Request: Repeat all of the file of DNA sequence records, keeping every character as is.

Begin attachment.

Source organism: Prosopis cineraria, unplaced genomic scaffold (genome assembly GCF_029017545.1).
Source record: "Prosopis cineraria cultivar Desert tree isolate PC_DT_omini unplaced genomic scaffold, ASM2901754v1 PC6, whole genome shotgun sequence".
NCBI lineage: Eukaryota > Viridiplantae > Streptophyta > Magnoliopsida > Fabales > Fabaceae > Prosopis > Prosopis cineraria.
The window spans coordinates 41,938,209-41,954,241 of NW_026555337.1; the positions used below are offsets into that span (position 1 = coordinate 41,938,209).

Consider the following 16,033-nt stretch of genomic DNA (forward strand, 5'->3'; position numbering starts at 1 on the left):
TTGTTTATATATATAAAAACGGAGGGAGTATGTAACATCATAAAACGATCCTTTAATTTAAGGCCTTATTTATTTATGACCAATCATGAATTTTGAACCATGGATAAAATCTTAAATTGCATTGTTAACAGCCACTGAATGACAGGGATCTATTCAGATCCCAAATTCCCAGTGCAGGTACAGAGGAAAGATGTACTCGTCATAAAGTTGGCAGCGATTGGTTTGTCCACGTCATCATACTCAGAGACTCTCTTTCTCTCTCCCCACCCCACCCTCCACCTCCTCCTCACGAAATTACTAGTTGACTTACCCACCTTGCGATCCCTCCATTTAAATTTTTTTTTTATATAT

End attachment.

Source organism: Prosopis cineraria, unplaced genomic scaffold (genome assembly GCF_029017545.1).
Source record: "Prosopis cineraria cultivar Desert tree isolate PC_DT_omini unplaced genomic scaffold, ASM2901754v1 PC6, whole genome shotgun sequence".
NCBI lineage: Eukaryota > Viridiplantae > Streptophyta > Magnoliopsida > Fabales > Fabaceae > Prosopis > Prosopis cineraria.
The window spans coordinates 41,938,209-41,954,241 of NW_026555337.1; the positions used below are offsets into that span (position 1 = coordinate 41,938,209).

Consider the following 16,033-nt stretch of genomic DNA (forward strand, 5'->3'; position numbering starts at 1 on the left):
TTGTTTATATATATAAAAACGGAGGGAGTATGTAACATCATAAAACGATCCTTTAATTTAAGGCCTTATTTATTTATGACCAATCATGAATTTTGAACCATGGATAAAATCTTAAATTGCATTGTTAACAGCCACTGAATGACAGGGATCTATTCAGATCCCAAATTCCCAGTGCAGGTACAGAGGAAAGATGTACTCGTCATAAAGTTGGCAGCGATTGGTTTGTCCACGTCATCATACTCAGAGACTCTCTTTCTCTCTCCCCACCCCACCCTCCACCTCCTCCTCACGAAATTACTAGTTGACTTACCCACCTTGCGATCCCTCCATTTAAATTTTTTTTTTATATAT